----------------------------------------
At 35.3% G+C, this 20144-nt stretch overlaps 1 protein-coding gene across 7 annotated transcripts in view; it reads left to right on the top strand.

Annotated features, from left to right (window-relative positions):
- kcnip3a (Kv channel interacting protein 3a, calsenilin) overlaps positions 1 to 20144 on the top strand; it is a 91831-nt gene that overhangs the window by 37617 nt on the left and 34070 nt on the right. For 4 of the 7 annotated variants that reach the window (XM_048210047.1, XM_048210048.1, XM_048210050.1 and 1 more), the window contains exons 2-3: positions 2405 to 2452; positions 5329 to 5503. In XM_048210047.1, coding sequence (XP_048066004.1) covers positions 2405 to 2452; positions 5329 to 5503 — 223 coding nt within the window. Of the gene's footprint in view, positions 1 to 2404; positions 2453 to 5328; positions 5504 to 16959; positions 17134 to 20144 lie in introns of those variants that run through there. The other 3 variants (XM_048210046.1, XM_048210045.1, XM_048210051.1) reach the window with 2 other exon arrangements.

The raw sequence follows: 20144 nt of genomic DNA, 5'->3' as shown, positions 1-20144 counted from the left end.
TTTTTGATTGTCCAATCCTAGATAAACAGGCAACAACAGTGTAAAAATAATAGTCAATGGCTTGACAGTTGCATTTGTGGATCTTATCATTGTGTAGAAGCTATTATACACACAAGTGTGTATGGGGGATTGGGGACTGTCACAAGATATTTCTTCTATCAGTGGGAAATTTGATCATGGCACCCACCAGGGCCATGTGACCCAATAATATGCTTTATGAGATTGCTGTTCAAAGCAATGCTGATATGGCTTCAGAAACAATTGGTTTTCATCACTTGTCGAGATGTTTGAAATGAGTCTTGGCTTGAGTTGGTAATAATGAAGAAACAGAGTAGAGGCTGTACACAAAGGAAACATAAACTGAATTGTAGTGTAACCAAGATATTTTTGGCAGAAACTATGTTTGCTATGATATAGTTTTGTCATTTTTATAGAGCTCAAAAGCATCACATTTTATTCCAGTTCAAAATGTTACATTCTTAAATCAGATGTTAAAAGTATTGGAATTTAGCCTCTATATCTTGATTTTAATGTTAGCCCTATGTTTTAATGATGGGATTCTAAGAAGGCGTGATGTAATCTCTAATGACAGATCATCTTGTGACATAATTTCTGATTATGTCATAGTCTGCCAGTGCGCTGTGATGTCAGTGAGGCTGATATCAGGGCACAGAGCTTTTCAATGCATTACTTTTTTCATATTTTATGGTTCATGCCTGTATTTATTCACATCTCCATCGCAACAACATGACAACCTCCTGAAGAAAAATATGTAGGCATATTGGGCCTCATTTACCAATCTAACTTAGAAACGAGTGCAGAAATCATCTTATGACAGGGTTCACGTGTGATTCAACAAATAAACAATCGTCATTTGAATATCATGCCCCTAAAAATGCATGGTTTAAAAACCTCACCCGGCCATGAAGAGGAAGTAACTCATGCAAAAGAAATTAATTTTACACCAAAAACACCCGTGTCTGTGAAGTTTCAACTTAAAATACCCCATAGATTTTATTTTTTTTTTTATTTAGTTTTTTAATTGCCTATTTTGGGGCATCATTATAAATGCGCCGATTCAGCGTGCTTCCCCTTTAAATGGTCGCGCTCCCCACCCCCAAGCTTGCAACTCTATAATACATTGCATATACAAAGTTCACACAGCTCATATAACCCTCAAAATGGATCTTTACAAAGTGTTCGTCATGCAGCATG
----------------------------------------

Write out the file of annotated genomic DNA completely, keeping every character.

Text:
At 35.3% G+C, this 20144-nt stretch overlaps 1 protein-coding gene across 7 annotated transcripts in view; it reads left to right on the top strand.

Annotated features, from left to right (window-relative positions):
- kcnip3a (Kv channel interacting protein 3a, calsenilin) overlaps positions 1 to 20144 on the top strand; it is a 91831-nt gene that overhangs the window by 37617 nt on the left and 34070 nt on the right. For 4 of the 7 annotated variants that reach the window (XM_048210047.1, XM_048210048.1, XM_048210050.1 and 1 more), the window contains exons 2-3: positions 2405 to 2452; positions 5329 to 5503. In XM_048210047.1, coding sequence (XP_048066004.1) covers positions 2405 to 2452; positions 5329 to 5503 — 223 coding nt within the window. Of the gene's footprint in view, positions 1 to 2404; positions 2453 to 5328; positions 5504 to 16959; positions 17134 to 20144 lie in introns of those variants that run through there. The other 3 variants (XM_048210046.1, XM_048210045.1, XM_048210051.1) reach the window with 2 other exon arrangements.

The raw sequence follows: 20144 nt of genomic DNA, 5'->3' as shown, positions 1-20144 counted from the left end.
TTTTTGATTGTCCAATCCTAGATAAACAGGCAACAACAGTGTAAAAATAATAGTCAATGGCTTGACAGTTGCATTTGTGGATCTTATCATTGTGTAGAAGCTATTATACACACAAGTGTGTATGGGGGATTGGGGACTGTCACAAGATATTTCTTCTATCAGTGGGAAATTTGATCATGGCACCCACCAGGGCCATGTGACCCAATAATATGCTTTATGAGATTGCTGTTCAAAGCAATGCTGATATGGCTTCAGAAACAATTGGTTTTCATCACTTGTCGAGATGTTTGAAATGAGTCTTGGCTTGAGTTGGTAATAATGAAGAAACAGAGTAGAGGCTGTACACAAAGGAAACATAAACTGAATTGTAGTGTAACCAAGATATTTTTGGCAGAAACTATGTTTGCTATGATATAGTTTTGTCATTTTTATAGAGCTCAAAAGCATCACATTTTATTCCAGTTCAAAATGTTACATTCTTAAATCAGATGTTAAAAGTATTGGAATTTAGCCTCTATATCTTGATTTTAATGTTAGCCCTATGTTTTAATGATGGGATTCTAAGAAGGCGTGATGTAATCTCTAATGACAGATCATCTTGTGACATAATTTCTGATTATGTCATAGTCTGCCAGTGCGCTGTGATGTCAGTGAGGCTGATATCAGGGCACAGAGCTTTTCAATGCATTACTTTTTTCATATTTTATGGTTCATGCCTGTATTTATTCACATCTCCATCGCAACAACATGACAACCTCCTGAAGAAAAATATGTAGGCATATTGGGCCTCATTTACCAATCTAACTTAGAAACGAGTGCAGAAATCATCTTATGACAGGGTTCACGTGTGATTCAACAAATAAACAATCGTCATTTGAATATCATGCCCCTAAAAATGCATGGTTTAAAAACCTCACCCGGCCATGAAGAGGAAGTAACTCATGCAAAAGAAATTAATTTTACACCAAAAACACCCGTGTCTGTGAAGTTTCAACTTAAAATACCCCATAGATTTTATTTTTTTTTTTATTTAGTTTTTTAATTGCCTATTTTGGGGCATCATTATAAATGCGCCGATTCAGCGTGCTTCCCCTTTAAATGGTCGCGCTCCCCACCCCCAAGCTTGCAACTCTATAATACATTGCATATACAAAGTTCACACAGCTCATATAACCCTCAAAATGGATCTTTACAAAGTGTTCGTCATGCAGCATG